By Danae Younge

After a Sandstorm

Your peck extracts remaining
wind from a cooled forehead.  

The ruins pile up before us,
meld like a glaring flame pinched
on the horizontal landscape,
a solute to the wallpaper.

Yet the overlapping eye of
our circular universes
squints further
with mine as I look at you,
as we trek side by side
through the dunes.


At first, scarce speckles.

One to the scalp.

Four days.

Another like dewdrops
Caught in the morning’s lashed fringe

Two days.

The vein on my left wrist cries
A soft tear, single bead of ruby
Drips a shiver like arachnid legs

Before the right joins in

And droplet pools meld
Into a gloss sheet.

And my psychiatrist says
I might want to consider
Wellbutrin instead.

A night, then

Cumulonimbus clouds whirl
               Ruthlessly into my present
And I plead like a stray. Soaked hair and blue dress skin-stuck
Like a bodysuit of plastic wrap, Girl steeping in a cobalt moon-tide.
What an awful way to die Over, and over again- Suffocation,resurrection,repeat.

Evening’s Vulnerability

The night is prettiest when it’s naked.
When the sky drops down its yellow robe, 
exposing its bare back, 
and sunlit creases fold and drape like silk. 
Earth’s crevices whisper seductively 
as we sit, bodies touching, on his rooftop.
His hand lays shyly on the zipper of my dress 
and our worn shoes tap together 
in a rhythm-less honesty.
It is just us.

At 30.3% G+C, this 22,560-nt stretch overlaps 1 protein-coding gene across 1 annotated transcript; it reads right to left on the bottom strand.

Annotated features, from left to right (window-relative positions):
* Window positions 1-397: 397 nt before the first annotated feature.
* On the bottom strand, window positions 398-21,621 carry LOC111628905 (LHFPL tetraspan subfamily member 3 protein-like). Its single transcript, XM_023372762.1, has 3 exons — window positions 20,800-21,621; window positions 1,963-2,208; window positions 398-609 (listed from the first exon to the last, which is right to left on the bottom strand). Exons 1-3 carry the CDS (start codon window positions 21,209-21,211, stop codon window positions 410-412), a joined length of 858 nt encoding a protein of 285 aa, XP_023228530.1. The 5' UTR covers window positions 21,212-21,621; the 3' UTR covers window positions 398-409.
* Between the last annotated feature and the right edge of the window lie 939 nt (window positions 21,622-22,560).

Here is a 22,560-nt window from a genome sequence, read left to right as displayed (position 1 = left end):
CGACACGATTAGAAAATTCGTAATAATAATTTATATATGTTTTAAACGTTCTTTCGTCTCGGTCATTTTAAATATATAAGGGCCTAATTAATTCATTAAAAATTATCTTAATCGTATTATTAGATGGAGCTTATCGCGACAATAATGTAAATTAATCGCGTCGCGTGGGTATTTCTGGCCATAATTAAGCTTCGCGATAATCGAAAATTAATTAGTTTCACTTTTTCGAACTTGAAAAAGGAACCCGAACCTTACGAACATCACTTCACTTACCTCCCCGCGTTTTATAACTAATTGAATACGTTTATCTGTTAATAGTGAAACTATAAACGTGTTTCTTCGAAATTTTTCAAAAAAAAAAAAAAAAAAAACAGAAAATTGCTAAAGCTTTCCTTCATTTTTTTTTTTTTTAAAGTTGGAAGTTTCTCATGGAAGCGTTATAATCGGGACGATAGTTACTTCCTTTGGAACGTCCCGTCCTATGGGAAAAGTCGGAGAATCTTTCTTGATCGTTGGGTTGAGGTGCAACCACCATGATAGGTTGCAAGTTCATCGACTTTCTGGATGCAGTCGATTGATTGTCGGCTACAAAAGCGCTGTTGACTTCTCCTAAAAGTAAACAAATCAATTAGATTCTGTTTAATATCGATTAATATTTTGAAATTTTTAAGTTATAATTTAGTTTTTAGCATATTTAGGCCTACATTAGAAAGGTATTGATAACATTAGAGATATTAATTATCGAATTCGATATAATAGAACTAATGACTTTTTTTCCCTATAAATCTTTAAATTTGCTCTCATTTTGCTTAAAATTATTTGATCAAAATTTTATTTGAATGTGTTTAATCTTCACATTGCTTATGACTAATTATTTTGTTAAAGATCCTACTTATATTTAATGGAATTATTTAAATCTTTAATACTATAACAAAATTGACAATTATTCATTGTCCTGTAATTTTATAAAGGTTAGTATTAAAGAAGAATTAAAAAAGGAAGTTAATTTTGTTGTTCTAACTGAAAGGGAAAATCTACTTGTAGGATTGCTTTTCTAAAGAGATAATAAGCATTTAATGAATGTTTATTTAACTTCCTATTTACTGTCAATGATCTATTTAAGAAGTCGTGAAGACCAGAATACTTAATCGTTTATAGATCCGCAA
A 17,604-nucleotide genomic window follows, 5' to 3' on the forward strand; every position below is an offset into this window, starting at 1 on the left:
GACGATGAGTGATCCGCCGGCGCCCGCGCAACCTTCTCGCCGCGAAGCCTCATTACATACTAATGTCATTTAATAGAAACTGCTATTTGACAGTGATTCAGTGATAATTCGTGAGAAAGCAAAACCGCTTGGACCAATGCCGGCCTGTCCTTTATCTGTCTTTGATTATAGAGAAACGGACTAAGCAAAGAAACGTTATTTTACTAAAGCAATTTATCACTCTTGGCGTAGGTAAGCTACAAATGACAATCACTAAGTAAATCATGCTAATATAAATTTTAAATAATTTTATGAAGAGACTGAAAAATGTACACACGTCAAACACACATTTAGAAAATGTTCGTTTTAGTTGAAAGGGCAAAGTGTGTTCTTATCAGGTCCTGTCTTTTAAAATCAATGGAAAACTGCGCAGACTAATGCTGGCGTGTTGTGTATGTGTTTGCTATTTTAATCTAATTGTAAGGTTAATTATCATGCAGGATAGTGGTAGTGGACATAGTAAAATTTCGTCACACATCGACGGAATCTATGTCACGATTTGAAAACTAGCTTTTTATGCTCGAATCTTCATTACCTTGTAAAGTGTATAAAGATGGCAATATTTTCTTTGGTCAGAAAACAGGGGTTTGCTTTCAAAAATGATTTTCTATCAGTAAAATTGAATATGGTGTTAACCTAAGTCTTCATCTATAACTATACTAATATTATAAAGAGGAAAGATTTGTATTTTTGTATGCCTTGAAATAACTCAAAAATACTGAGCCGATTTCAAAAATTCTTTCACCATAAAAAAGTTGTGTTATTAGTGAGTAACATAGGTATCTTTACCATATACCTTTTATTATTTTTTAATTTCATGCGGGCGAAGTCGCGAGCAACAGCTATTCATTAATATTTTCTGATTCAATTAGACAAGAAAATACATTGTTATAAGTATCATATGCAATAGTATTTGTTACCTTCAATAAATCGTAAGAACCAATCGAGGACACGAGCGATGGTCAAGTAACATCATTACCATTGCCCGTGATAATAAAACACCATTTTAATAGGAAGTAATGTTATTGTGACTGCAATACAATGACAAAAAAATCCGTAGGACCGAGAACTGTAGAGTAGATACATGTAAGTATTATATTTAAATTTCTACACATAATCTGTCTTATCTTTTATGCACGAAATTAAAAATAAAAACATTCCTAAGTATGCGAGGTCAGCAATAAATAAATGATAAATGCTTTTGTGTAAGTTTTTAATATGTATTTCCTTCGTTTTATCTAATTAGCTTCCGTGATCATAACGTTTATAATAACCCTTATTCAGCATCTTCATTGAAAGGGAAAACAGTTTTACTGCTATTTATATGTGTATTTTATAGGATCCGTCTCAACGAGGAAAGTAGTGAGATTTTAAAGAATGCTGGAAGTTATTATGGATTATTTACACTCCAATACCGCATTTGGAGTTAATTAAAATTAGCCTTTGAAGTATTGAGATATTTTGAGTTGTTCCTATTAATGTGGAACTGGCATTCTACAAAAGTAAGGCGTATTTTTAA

The neighborhood streets are vacant. 
We’d watched as each article 
was stripped from the frame.
The process was slow and wanting. 
The people were the first to leave,
then their echoing shadow sounds, 
which stole away with pieces of our attention 
in the moments leading up to sunset. 
His parents took off to the beach 
and children came inside for supper 
then snuggled up in pocket homes - 
kept safe for now, pulled out tomorrow. 
Let them eat and sleep in silence.
Night is prettiest when it’s naked. 
Our own meal was the next to go:
Devoured spoonfuls revealing little patches 
of our lilac plates one by one
like skin exposed by fingered buttons of a cardigan, 
so that we were turned full and round 
and the grumbling of stomachs 
was left on the kitchen floor. 
Our anxieties were the last. 
The pressing feeling of necessity, 
urgent responsibility pushing in on a twisted chest,
he unclasped and let it fall away from evening. 
We are freeform now, 
and a tight exterior of worry has been shed. 
The air and our limbs are softened to jelly 
awkwardly, our bodies seem to stutter, 
stumble over peacefulness as we sit.
Watching our world undress - 
still clothed while the night lays down 
like a muse for a painting -
we bask in the simplistic scene. 
Soon, we will go inside. 
The night is prettiest when it’s naked. 
And so, I think, are we.

One thought on “After the Sandstorm and Other Poems

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